In a civil lawsuit, two-time Super Bowl champion Eli Manning, is being accused of working with memorabilia dealer Steiner Sports to knowingly sell false “game-used” memorabilia to collectors and fans. On April 13, an incriminating email obtained by the New York Post emerged claiming The New York Giants quarterback asked an equipment manager for “2 helmets that can pass as game used.”
The plaintiff’s lawyer, Brian Brooks, claimed the email is “direct evidence that Manning knowingly gave fraudulent helmets to Steiner for sale to fans.” Although Brooks gives credit to Manning and his attorney for disclosing the email, he also accuses them of deleting other emails that would have incriminated Manning even further. The lawsuit also names Steiner Sports and the equipment manager Joe Skiba.
Fox Sports’ Skip Bayless had a fairly critical evaluation on the situation and believes the scamming goes beyond Eli and all the way up the Giants franchise. “If half of this is true — and to me, a whole lot of it rings very true, this is just me from a distance — this was a cesspool inside a proud franchise,” Bayless said. “This was a cesspool of fraudulent memorabilia sales. And it was signed off on and overseen by the Giants management going all the way to the top of the franchise. It was an internal, in-house racket.”
However, the Giants and their legal team are backing Eli and their innocence. Karren Kessler, a spokesperson for the law firm of McCarter & English, which represents the Giants, said in a statement, “The email, taken out of context, was shared with the media by an unscrupulous memorabilia dealer and his counsel who for years has been seeking to leverage a big payday,” said Kessler, “The email predates any litigation, and there was no legal obligation to store it on the Giants server. Eli Manning is well-known for his integrity and this is just the latest misguided attempt to defame his character.”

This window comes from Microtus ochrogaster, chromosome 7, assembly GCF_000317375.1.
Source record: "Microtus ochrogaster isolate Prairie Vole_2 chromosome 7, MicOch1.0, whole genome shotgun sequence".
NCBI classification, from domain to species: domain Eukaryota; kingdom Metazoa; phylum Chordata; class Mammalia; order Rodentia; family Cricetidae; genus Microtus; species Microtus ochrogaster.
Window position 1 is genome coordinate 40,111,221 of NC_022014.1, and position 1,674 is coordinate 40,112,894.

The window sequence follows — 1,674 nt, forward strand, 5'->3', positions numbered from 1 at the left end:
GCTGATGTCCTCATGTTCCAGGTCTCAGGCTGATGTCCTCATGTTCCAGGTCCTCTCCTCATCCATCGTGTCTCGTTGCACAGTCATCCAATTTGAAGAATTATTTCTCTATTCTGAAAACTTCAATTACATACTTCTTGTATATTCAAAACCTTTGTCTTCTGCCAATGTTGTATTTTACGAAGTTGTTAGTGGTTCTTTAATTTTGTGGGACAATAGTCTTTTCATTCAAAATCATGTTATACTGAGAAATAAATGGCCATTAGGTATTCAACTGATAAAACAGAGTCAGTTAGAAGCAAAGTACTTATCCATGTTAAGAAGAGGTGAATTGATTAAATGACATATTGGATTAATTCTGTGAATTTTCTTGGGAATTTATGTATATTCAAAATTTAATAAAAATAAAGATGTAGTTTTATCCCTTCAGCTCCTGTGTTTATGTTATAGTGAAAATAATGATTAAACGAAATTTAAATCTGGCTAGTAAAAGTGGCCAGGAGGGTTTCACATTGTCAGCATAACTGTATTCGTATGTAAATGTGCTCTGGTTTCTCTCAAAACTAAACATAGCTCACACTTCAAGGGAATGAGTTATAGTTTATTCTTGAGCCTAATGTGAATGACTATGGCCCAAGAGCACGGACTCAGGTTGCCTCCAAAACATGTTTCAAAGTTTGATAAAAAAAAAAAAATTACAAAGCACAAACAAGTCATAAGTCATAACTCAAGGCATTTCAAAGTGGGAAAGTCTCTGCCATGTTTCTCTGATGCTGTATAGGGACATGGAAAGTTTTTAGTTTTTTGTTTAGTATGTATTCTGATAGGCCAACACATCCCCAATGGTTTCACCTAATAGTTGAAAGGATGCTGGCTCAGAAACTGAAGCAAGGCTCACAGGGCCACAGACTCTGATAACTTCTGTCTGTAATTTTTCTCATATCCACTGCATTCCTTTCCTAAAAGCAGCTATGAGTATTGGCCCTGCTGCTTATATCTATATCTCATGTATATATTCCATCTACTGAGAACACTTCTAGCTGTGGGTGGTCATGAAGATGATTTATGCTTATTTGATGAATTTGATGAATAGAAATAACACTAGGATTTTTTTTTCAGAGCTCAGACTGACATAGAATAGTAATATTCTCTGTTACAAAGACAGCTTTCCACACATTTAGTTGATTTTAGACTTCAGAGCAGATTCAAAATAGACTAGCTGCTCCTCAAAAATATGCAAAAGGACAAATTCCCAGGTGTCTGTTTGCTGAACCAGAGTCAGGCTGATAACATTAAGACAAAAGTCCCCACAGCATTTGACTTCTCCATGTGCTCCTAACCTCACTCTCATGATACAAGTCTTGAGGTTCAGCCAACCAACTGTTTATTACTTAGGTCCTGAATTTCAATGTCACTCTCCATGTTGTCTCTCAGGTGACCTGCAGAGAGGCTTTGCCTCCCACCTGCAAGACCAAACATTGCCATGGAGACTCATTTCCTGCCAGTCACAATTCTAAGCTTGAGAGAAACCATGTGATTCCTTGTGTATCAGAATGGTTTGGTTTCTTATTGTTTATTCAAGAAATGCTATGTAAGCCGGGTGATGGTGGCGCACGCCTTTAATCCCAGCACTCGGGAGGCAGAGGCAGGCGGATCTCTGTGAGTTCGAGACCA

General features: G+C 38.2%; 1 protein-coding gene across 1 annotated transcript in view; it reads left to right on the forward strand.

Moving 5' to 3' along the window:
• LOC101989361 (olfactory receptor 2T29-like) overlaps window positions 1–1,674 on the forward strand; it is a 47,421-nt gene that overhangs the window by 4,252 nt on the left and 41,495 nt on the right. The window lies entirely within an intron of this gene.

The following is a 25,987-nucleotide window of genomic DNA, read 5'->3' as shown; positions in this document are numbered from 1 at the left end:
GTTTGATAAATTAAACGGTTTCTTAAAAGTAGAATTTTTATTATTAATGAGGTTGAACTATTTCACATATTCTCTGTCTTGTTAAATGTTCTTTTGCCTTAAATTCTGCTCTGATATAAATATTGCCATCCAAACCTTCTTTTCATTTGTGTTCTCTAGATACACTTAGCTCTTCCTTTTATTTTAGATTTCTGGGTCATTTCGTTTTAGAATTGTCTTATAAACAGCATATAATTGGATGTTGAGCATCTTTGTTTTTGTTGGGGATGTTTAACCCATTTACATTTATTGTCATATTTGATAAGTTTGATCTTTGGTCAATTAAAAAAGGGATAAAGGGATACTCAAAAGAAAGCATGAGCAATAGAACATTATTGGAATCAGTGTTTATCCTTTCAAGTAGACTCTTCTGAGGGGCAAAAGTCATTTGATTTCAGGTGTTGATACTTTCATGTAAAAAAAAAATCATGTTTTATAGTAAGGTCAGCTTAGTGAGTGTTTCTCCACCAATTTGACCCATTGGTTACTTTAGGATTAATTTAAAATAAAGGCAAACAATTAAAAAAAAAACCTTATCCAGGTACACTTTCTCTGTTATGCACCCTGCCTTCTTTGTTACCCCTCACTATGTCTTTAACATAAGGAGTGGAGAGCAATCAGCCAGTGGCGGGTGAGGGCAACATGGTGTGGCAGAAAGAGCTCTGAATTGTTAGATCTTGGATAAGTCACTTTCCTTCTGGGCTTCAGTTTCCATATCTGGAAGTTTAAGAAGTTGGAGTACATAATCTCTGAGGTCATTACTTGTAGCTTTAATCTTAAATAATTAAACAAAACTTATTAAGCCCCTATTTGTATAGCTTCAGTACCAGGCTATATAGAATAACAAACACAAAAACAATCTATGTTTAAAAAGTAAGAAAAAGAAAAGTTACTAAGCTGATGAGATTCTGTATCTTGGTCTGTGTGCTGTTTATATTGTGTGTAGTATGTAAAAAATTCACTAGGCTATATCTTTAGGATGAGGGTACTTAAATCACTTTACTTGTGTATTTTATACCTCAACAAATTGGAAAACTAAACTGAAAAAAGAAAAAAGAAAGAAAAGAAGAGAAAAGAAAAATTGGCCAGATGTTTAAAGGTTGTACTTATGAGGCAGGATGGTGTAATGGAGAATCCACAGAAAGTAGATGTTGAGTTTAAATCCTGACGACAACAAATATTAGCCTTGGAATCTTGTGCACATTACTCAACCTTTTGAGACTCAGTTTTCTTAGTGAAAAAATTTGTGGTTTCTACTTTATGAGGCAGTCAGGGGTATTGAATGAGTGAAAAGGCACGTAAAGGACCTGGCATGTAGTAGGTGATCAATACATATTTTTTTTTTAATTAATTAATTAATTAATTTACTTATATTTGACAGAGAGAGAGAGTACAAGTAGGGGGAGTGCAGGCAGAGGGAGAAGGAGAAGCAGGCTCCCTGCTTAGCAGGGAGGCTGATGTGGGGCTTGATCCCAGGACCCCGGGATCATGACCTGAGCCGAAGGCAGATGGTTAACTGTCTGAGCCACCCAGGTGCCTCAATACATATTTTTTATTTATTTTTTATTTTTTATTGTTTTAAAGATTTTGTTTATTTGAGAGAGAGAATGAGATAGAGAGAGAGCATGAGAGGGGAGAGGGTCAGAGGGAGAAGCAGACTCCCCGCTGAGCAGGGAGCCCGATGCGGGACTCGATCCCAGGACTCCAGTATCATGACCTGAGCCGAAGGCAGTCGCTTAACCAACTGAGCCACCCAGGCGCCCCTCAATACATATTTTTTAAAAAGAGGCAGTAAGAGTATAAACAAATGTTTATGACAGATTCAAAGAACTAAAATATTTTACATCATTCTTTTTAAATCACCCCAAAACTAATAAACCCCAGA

However, on Friday, the New York Post reported that he could possibly dodge legal punishment by the FBI and New Jersey state prosecutors due to the statute of limitations. The federal statute of limitations is 5 years – and in New Jersey, it is six. The email Manning and his attorney disclosed was from 2010. This doesn’t mean Eli Manning is in the clear. According to the New York Post, if evidence of a fraud within the last five years emerges, then the emails can be used.
Robert Ray, a former prosecutor and attorney with Thompson & Knight, told the New York Post that “a conspiracy is chargeable even if some of the conduct occurs more than five years ago so long as you have an overt act in furtherance of the conspiracy that happened within five years.”
Eli and the Giants could still face legal punishment, but more evidence will have to come to light before any of that happens.